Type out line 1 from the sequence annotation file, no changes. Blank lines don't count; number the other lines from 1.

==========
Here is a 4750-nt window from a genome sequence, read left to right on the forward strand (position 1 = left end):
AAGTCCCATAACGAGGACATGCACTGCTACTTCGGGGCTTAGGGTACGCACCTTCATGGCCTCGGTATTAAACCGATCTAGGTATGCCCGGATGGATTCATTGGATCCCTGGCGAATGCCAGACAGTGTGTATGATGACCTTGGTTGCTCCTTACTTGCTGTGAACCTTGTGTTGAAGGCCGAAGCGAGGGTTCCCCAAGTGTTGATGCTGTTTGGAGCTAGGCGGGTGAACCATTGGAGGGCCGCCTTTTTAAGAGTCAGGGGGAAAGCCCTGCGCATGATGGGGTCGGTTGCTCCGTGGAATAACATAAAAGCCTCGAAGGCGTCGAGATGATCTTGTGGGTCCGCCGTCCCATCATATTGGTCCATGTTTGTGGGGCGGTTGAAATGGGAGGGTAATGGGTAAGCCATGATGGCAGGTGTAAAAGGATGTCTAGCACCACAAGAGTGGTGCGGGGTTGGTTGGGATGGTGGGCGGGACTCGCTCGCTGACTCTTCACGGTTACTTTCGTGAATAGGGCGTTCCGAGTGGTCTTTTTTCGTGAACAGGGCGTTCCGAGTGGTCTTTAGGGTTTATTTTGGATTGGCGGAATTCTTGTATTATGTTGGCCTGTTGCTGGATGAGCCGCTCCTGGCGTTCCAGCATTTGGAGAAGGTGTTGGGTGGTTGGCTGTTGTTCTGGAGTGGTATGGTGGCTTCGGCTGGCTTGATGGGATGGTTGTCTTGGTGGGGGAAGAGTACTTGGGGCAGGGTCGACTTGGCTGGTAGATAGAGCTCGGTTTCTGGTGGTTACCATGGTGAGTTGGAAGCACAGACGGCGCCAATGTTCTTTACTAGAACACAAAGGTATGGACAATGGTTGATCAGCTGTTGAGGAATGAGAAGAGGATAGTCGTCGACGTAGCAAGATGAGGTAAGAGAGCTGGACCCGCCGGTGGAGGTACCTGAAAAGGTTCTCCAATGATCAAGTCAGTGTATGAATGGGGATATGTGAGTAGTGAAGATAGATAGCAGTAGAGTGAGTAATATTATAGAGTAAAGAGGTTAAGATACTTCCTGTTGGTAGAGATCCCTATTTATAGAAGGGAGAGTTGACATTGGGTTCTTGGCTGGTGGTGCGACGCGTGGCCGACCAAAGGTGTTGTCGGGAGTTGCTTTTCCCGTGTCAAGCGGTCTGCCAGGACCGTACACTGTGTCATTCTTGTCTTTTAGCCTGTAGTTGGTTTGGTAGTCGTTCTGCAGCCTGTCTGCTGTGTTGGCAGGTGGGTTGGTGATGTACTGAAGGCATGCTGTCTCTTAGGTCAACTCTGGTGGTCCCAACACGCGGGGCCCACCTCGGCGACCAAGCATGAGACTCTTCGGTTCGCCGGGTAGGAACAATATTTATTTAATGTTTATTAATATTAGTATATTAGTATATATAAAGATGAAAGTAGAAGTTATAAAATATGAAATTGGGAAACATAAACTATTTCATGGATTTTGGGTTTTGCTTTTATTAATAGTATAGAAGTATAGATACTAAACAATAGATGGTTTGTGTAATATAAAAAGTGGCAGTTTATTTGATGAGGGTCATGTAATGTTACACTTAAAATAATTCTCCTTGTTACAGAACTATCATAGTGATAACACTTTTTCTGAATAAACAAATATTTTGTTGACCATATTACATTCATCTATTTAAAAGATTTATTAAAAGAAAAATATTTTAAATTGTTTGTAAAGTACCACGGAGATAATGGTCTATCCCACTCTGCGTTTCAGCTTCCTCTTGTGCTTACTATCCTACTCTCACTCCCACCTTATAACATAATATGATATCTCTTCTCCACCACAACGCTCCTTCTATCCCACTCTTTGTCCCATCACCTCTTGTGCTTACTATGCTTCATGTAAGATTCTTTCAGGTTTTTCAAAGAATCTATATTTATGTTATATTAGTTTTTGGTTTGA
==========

Here is a 4750-nt window from a genome sequence, read left to right on the forward strand (position 1 = left end):